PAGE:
This book starts out with a horrifying event: Danica (Dani) Greene’s husband Etsell vanishes without a trace while in Alaska. He’s a pilot, and he was up there helping out one of his fellow pilots for three weeks. Danica has no idea if he’s alive or dead. He’s just… missing. While she’s dealing with this tragedy, a mystery appears in the form of a woman, Sam, who claims to have known and spent time with Etsell during the short time that he was in Alaska. Her secret deepens as the plot progresses, leaving the reader wondering how much of what she’s saying is the truth, and what really happened to Etsell on the day of his disappearance.
Far from Here by Nicole Baart is well written, and each character is vibrant. Everyone who appears has a purpose, a back story, and realistic flaws, making all of them three-dimensional. Although Dani was married young, and is less than 30 years old when these events take place, she is mature for her age and deals with everything in the best manner than she can. The ending is left ambiguous and open to interpretation, and all that matters is that she finds happiness again. I won’t say any more than that — you have to read it youself to find out what happens.
Far from Here is in bookstores now, and can be found on Simon & Schuster’s website here.
(Disclaimer: a copy of this book was provided to me by the publisher, Howard Books, a division of Simon & Schuster. My opinions are my own, and I wasn’t encouraged or compensated in any way to say that I liked the book – I really did enjoy it! For more information, please click on my disclosure policy above.)
This book answers an interesting question: what happens when you find out that one-third of the business that your hedge fund deals with has been under the control of a ponzi schemer like Bernie Madoff? While it’s hard to imagine what I would do in that situation, it’s another to read about how the family that owns the hedge fund dealt with the crisis. (Spoiler: there are a few underhanded dealings and some subterfuge involved.)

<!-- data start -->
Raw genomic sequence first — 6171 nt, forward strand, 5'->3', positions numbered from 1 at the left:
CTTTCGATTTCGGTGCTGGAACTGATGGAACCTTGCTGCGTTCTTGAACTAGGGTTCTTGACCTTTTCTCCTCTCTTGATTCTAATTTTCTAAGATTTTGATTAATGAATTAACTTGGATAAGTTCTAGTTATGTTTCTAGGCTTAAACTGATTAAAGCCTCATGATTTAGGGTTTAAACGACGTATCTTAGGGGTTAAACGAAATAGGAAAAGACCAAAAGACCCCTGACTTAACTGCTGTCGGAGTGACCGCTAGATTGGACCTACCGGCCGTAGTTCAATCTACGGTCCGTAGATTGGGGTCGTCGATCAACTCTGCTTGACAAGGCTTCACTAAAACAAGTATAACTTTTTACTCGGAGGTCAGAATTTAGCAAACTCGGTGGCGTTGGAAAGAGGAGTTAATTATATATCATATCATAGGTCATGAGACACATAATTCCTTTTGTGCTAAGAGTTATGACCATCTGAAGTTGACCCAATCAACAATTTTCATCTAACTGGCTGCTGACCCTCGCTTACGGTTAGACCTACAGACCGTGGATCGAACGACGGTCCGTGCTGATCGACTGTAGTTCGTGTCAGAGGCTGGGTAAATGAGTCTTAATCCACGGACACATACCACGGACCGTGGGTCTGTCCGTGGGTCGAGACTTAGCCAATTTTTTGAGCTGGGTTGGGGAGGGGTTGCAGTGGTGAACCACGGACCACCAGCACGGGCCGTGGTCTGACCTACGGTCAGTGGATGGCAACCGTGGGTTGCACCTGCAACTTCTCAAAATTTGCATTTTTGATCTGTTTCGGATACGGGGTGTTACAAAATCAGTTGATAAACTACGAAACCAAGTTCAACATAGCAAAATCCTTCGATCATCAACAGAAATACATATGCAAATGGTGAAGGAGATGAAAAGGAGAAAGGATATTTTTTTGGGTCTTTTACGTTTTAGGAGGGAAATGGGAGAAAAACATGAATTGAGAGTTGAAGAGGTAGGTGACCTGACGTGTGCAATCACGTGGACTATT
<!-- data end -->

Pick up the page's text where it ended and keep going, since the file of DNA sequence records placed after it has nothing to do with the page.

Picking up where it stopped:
The Darlings by Cristina Alger is written from several points of view: primarily that of Merrill formerly-Darling, whose father owns Delphic Capital, the hedge fund in question; her husband Paul, who works as a lawyer for Delphic; and her father, Carter, who owns the fund. There a number of smaller players involved, like Merrill’s sister Lily and her husband, Adrian; Duncan who is the editor in chief of Press Magazine; and Alexa and David, both of whom work for the SEC. That only touches on a few of the many characters that weave and dance their way through this intricately written book. In fact, there are so many characters that I had to make up a flow chart to keep track of them all! Thankfully, by the end of the book, everything pulls together nicely and the relationships between all of the characters become clear.
The book starts out with the suicide of Morty Reiss, owner of RCM. Once its made clear that RCM was really a ponzi scheme, and that Delphic Capital was about to go down in flames and SEC fines for dealing with them, the plot really took off. The entire book takes place over a Thanksgiving weekend, with Morty jumping off a bridge the day before the holiday, and the main SEC negotiations taking place the following Monday. What started out to be family drama ended up as a thriller, with so many twists and turns I couldn’t wait to see who wound up on top. I won’t spoil the ending for you; I’ll just say that you’ll be surprised.
If you want to buy a copy of this awesome book (which I recommend doing) it’s available now through booksellers everywhere, including Amazon.com.
(Disclaimer: a copy of this book was provided to me by the publisher. This review is completely unbiased – I really did love the book! For further details, please check out my disclosure policy.)